But is this really the point of buying camera equipment? Wouldn't it be better to create emotions and memories through your photography instead of trying to be a non-paid, amateur, technical reviewer?

If you buy equipment to preserve and share memories of children growing up or places you have visited, and if you wish to print some of these images to display in your home (like most normal people), it is unlikely that you will find any defects at all.

In addition, camera bodies these days come with built-in software that corrects known lens defects in-camera if you shoot in JPG, and the camera manufacturers also supply software that can correct defects in post-processing (as do third-party companies).

You can spend some time on gearhead forums and come away with the impression that this lens is so full of optical defects it is useless. They might even persuade you to buy a faster lens of the same focal length that is five times as expensive as this one.

Ignore the gearheads. In real world shooting conditions I have found this lens to be a wonderful performer, and it is sold at a bargain price. If Canon announces an update I'm sure it will be better optically and it will probably come with IS. However, at the time of writing that option doesn't exist.

Return to top of page

Use

The focal length and the narrow depth of field make for a good portrait lens. It's not a big, white lens and therefore it doesn't attract attention. Despite this, the 85mm provides quite a lot of reach - especially on a crop body camera. This makes it useful for street photography and candid portraits.

It is also good for compressed landscape scenes. The minimum focusing distance isn't very close and so it isn't that useful for close-up work on its own. However, the addition of an extension tube makes all the difference.

An extension tube reduces the minimum focusing distance considerably, and the 85mm is sharp enough to give pretty good results. Along with all its other uses, the 85mm plus an extension tube will provide you with a decent macro lens on a budget.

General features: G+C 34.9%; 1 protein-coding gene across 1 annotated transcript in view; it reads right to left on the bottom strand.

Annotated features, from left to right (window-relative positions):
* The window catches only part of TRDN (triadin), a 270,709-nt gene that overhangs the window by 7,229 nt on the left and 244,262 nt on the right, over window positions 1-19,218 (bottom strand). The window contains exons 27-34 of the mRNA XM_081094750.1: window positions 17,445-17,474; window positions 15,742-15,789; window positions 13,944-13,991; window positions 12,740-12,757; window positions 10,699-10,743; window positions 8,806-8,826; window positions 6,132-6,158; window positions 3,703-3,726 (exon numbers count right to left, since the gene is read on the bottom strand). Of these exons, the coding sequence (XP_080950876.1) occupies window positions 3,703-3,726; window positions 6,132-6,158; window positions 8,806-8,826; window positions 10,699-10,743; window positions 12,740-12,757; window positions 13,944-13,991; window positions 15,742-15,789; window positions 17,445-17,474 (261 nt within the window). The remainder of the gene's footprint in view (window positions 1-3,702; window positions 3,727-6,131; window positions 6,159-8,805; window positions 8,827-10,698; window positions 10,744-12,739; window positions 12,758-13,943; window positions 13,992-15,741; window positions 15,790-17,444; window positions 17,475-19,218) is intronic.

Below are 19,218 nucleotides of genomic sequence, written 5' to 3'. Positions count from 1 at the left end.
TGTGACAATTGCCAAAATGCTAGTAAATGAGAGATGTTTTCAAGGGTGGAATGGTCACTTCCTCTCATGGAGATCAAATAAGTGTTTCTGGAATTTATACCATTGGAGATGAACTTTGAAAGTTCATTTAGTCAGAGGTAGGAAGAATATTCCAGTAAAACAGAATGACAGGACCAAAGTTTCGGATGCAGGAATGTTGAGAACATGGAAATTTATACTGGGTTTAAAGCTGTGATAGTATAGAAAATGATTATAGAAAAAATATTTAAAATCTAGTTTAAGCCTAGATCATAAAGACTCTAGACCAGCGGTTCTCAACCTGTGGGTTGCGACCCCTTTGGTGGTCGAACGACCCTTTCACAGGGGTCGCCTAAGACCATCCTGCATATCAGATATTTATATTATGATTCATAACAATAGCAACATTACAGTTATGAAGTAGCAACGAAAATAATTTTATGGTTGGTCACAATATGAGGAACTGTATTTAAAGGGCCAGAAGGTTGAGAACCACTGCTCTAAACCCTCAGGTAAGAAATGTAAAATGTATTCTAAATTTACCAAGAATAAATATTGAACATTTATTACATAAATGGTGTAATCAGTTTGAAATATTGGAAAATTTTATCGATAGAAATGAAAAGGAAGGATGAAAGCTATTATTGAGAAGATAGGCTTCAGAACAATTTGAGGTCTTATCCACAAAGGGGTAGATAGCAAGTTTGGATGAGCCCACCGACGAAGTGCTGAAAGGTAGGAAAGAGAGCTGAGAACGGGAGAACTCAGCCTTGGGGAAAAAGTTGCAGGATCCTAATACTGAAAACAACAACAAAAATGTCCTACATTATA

Return to top of page

Light gathering capabilities

My first ever lens was the FD 50mm f/1.8 that came with my Canon A1 in 1982. For a long time I thought nothing of having an f/1.8 maximum aperture.

After I made the move to a digital SLR and invested in lenses, my maximum aperture became f/4.0 for a long time. When I eventually got back to f/1.8 again it took some getting used to.

My camera is normally set to ISO 200 but when shooting outside in bright conditions and trying to use f/1.8 it is easy to exceed the maximum shutter speed - even 1/8000. Sometimes, there is too much light at f/1.8 even with ISO 100.

Of course, indoors this is a big bonus and means being able to shoot with flash a lot of the time.

Return to top of page

Compared to ...

I can shoot at 85mm with my 70-200mm f/4.0L IS. The image quality is probably better with the zoom lens but maximum aperture is only f/4.0. I get IS with the zoom but this doesn't help with fast moving subjects. Also, the bokeh effect isn't as good.

Both lenses have their advantages and each will be better in certain conditions shooting certain subjects.

I've never used the 85mm f/1.2 L lens so can't make a comparison. I'm sure the f/1.2 is a fabulous lens but it is a lot more expensive and depth of field at f/1.2 is razor thin.

The 85mm f/1.8 has no Image Stabilisation but because of its light gathering ability IS isn't really needed. It is quite easy to shoot at shutter speeds that are fast enough to avoid camera shake.

Return to top of page

Conclusion

I love this lens. It's small, light, fast and produces wonderful images. What more is there to say? Oh yes, it is sold at a bargain price.

It's great for portraiture and if you add an extension tube it is also very capable doing macro photography. I wouldn't be without it and the low price means that every photographer can afford to have one in their bag.

Return to top of page

Lens Details

Weight: 15 oz; 425 g
Filter Diameter: 58mm
Closest Focusing Distance: 2.8ft; 0.85m
Minimum Aperture: f/22
Supplier: Chia Color Lab, Hat Yai, Thailand
Price: 15,750 Thai Baht
Date Purchased: March 2010
Lens Hood: ET-65III (not included)
Soft Case: LP1014 (not included)

Return to top of page

 

Recommend this on Google